From 131 rand, €13.95, £17.79, $16.99
I thought I was being terribly recherché by choosing a varietal Cinsault as Wine of the Week, but it turns out that this is no less than the sixth such instance. Not only that, but it's also the fourth time a wine made by Waterkloof has featured here, following Percheron Old Vine Cinsault and Circumstance Chenin Blanc as chosen by Jancis, and Waterkloof Sauvignon Blanc picked by Tam.
Yet there is nothing predictable about the style of this wine. As its name suggests, this Cinsault is made for drinking chilled – in fact, their website specifies 14 ºC – and it works brilliantly at this temperature. Cinsault gets a bad rap for being tough and rustic, but this version displays no such ugliness. Rather, it is pale in colour, medium-bodied and with dainty tannins that stay perfectly smooth at cooler temperatures. A perfectly pretty duckling.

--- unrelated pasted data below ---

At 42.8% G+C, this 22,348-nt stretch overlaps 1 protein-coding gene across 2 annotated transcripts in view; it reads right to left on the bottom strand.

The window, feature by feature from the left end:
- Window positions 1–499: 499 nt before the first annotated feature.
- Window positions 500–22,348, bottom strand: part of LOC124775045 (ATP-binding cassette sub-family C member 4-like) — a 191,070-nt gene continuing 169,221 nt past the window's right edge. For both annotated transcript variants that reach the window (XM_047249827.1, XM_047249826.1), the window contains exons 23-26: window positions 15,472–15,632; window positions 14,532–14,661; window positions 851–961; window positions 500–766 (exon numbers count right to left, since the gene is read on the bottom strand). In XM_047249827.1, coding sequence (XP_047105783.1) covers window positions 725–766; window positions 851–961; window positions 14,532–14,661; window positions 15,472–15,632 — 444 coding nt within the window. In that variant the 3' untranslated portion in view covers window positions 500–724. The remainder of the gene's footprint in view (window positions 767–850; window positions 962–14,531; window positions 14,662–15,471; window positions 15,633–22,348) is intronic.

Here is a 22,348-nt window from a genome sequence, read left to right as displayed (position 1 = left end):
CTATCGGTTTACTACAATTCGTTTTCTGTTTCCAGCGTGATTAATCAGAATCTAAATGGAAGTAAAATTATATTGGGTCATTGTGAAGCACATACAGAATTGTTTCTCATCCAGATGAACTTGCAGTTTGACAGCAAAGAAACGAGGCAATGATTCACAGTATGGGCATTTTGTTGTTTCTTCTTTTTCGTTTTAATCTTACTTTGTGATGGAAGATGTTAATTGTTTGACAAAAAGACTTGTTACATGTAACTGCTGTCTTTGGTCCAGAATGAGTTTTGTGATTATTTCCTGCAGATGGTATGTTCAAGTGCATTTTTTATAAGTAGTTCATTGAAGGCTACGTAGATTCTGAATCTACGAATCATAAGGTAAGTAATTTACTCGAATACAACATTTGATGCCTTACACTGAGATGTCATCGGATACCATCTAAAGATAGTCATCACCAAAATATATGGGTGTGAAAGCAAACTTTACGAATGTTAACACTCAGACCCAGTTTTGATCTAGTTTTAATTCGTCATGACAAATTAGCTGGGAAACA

It also has an attractive, un-confected fruit flavour and a properly dry, savoury finish. The palate is generously complex – I wrote down floral, liquorice, aniseed and pepper in my tasting note – with modern, ripe fruit. The delicate balance is thanks at least in part to thoughtful winemaking: it is whole-bunch fermented without yeast additions, in a sort of carbonic maceration way, then pressed and finished in old, 600-litre French oak puncheons. It doubtless helps that the fruit comes from low-yielding 40-year-old bush vines, too.
Genres in wine are very well established, and rarely does something step out of these boundaries really succesfully. To achieve that with a much-maligned grape is even more admirable. This seems very much like a wine from the heart – as do several other Waterkloof wines. For example, if you can't get hold of the Cinsault, you can find something equally interesting and valid in the shape of their Circumstance Rosé, made from Mourvèdre. I tasted the 2014 vintage, which is a joyously moderate 12.5% alcohol, as pale as Provence rosé, and equally dry and satisfying.
Both are seriously cool, and seriously delicious.